The Wyoming Game and Fish Department’s budget woes are gaining more attention from Wyoming residents, according to some outdoor organizations.
Dozens of sportsmen in August went to a Joint Travel, Recreation, Wildlife and Cultural Resources Committee meeting in Jackson to speak in favor of Game and Fish. Many plan to attend another meeting today in Kemmerer, said Kim Floyd, director of the Wyoming Federation of Union Sportsmen, which includes about 18,000 members.
The joint committee will discuss two draft bills. One bill proposes raising the price of hunting and fishing licenses and the other asks the Wyoming Legislature to pay for elk feedgrounds, grizzly bear management and Game and Fish employee health insurance from the general fund.
“They are alternative funding sources for Game and Fish and are alternatives I want to put in front of the TRW committee,” said Sen. Bruce Burns, R-Sheridan, and chairman of the Senate travel and recreation committee.
The Legislature voted against license fee increases earlier this year, which meant Game and Fish began a series of cuts to its budget including not filling empty positions, stocking fewer fish and cutting money to public access and habitat programs.
The bill that would increase license fees proposes raising them by 10 percent, a lower rate than the increases in the rejected bill. If the committee does not want to increase license fees, Burns would like the members to discuss paying for items such as health insurance, which is mandated by the Legislature.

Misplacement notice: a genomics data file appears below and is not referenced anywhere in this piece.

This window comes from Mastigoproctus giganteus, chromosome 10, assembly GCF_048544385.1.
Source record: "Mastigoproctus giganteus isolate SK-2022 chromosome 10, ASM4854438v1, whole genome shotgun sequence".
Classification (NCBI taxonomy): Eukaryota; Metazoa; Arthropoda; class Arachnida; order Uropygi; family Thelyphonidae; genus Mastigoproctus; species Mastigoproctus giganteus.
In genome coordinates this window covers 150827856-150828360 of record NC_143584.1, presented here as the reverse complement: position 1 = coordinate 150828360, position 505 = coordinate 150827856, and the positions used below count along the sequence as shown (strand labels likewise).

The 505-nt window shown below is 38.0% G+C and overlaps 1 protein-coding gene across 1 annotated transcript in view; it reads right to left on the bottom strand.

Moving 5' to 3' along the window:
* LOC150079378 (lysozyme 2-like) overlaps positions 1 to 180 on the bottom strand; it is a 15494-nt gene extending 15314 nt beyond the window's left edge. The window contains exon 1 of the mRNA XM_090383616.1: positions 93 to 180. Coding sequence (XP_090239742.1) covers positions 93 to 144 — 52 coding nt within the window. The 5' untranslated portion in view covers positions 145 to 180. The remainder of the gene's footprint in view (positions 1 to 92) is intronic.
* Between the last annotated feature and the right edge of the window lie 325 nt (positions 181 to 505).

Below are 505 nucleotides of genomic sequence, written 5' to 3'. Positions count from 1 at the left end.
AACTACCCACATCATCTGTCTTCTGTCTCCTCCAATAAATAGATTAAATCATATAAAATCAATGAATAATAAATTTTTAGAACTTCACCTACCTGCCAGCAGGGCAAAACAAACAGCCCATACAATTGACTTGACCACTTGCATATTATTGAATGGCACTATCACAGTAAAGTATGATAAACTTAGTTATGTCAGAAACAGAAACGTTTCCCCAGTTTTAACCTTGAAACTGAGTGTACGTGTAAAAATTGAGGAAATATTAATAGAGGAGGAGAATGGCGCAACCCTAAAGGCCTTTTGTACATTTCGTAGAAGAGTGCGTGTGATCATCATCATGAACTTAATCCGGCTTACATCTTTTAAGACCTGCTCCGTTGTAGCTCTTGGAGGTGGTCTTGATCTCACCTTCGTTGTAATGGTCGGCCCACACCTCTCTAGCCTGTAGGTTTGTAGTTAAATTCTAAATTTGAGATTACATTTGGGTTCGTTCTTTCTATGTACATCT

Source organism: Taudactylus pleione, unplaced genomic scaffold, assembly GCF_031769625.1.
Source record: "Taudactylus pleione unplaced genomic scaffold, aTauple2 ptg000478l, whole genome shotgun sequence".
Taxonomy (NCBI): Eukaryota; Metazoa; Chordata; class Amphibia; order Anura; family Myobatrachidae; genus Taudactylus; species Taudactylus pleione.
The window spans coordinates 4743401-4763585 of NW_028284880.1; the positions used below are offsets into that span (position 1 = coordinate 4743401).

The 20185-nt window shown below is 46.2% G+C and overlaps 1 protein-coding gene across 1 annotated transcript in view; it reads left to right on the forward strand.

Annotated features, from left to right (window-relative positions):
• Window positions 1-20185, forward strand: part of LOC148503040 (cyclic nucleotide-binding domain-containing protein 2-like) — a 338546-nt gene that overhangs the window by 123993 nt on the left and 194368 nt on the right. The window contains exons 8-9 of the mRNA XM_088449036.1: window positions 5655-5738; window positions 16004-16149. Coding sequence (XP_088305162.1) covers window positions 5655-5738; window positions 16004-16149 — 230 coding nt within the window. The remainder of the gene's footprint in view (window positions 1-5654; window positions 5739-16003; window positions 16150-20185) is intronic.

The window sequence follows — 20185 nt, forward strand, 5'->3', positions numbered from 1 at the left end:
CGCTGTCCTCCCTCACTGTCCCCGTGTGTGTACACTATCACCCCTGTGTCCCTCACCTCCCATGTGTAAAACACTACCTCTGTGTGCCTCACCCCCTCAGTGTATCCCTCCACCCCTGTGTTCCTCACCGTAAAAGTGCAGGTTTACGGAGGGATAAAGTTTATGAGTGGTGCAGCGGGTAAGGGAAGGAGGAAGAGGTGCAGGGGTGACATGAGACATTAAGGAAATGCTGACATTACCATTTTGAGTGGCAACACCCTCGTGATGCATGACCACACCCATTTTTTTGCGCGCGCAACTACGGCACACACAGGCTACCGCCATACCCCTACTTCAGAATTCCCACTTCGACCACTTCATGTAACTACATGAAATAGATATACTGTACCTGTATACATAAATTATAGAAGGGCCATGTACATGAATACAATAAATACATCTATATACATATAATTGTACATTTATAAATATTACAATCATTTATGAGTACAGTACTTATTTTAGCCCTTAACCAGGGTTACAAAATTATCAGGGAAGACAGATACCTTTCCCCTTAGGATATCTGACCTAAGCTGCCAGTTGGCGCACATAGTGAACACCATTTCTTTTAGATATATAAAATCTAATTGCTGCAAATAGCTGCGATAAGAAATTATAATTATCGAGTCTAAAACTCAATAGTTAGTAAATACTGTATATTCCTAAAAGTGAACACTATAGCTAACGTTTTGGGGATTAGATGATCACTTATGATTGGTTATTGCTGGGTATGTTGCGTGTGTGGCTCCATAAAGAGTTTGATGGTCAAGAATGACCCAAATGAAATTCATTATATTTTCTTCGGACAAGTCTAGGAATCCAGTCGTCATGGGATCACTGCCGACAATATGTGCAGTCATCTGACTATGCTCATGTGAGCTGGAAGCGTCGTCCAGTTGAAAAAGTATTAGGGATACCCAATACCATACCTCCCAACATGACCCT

Game and Fish has been on a fixed budget since 2008 — when license fees were last raised. When health insurance increases for other agencies, the agencies ask the Legislature for more money, Burns said. Game and Fish takes the increase out of its budget, which is made mostly of license fees and federal taxes on hunting and fishing equipment. The agency needs more money to be able to operate.
“There are a number of individuals and groups that are quite concerned about the impending loss of programs by Game and Fish,” he said.
Many sportsmen assumed the license fee increases proposed earlier this year would pass, he said. License fee increases have passed since the 1930s.
As cuts begin, sportsmen are worried about the future of fisheries, wildlife and recreation in the state, Floyd said.
“I do believe people are getting more involved,” he said. “I had 12 people show up at the last meeting, and they took vacation to go.”
The two draft bills would be a good way to stop the bleeding, but the public still needs to find a long-term solution for funding Wyoming’s fish and wildlife programs, said Steve Kilpatrick, executive director of the Wyoming Wildlife Federation.
If Game and Fish does not see more money in its coffers by 2015, officials say the cuts will continue.